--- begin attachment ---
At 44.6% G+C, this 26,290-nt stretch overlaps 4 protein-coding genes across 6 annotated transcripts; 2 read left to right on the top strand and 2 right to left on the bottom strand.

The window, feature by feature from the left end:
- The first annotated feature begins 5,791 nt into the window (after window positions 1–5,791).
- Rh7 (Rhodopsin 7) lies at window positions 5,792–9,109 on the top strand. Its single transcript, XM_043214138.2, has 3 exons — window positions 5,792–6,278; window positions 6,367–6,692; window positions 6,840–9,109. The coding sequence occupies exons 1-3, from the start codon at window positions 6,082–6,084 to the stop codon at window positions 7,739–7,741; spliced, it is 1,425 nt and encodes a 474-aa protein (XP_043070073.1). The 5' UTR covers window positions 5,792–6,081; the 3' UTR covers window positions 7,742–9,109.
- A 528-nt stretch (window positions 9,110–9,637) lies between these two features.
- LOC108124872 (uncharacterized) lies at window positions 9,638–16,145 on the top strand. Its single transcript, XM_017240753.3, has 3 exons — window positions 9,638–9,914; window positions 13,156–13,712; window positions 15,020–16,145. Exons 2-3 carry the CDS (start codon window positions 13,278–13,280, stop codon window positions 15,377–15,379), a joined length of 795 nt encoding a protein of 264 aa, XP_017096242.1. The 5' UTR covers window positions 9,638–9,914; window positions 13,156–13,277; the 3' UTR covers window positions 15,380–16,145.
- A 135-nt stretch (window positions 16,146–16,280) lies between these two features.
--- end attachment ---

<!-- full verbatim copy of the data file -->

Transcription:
At 44.6% G+C, this 26,290-nt stretch overlaps 4 protein-coding genes across 6 annotated transcripts; 2 read left to right on the top strand and 2 right to left on the bottom strand.

The window, feature by feature from the left end:
- The first annotated feature begins 5,791 nt into the window (after window positions 1–5,791).
- Rh7 (Rhodopsin 7) lies at window positions 5,792–9,109 on the top strand. Its single transcript, XM_043214138.2, has 3 exons — window positions 5,792–6,278; window positions 6,367–6,692; window positions 6,840–9,109. The coding sequence occupies exons 1-3, from the start codon at window positions 6,082–6,084 to the stop codon at window positions 7,739–7,741; spliced, it is 1,425 nt and encodes a 474-aa protein (XP_043070073.1). The 5' UTR covers window positions 5,792–6,081; the 3' UTR covers window positions 7,742–9,109.
- A 528-nt stretch (window positions 9,110–9,637) lies between these two features.
- LOC108124872 (uncharacterized) lies at window positions 9,638–16,145 on the top strand. Its single transcript, XM_017240753.3, has 3 exons — window positions 9,638–9,914; window positions 13,156–13,712; window positions 15,020–16,145. Exons 2-3 carry the CDS (start codon window positions 13,278–13,280, stop codon window positions 15,377–15,379), a joined length of 795 nt encoding a protein of 264 aa, XP_017096242.1. The 5' UTR covers window positions 9,638–9,914; window positions 13,156–13,277; the 3' UTR covers window positions 15,380–16,145.
- A 135-nt stretch (window positions 16,146–16,280) lies between these two features.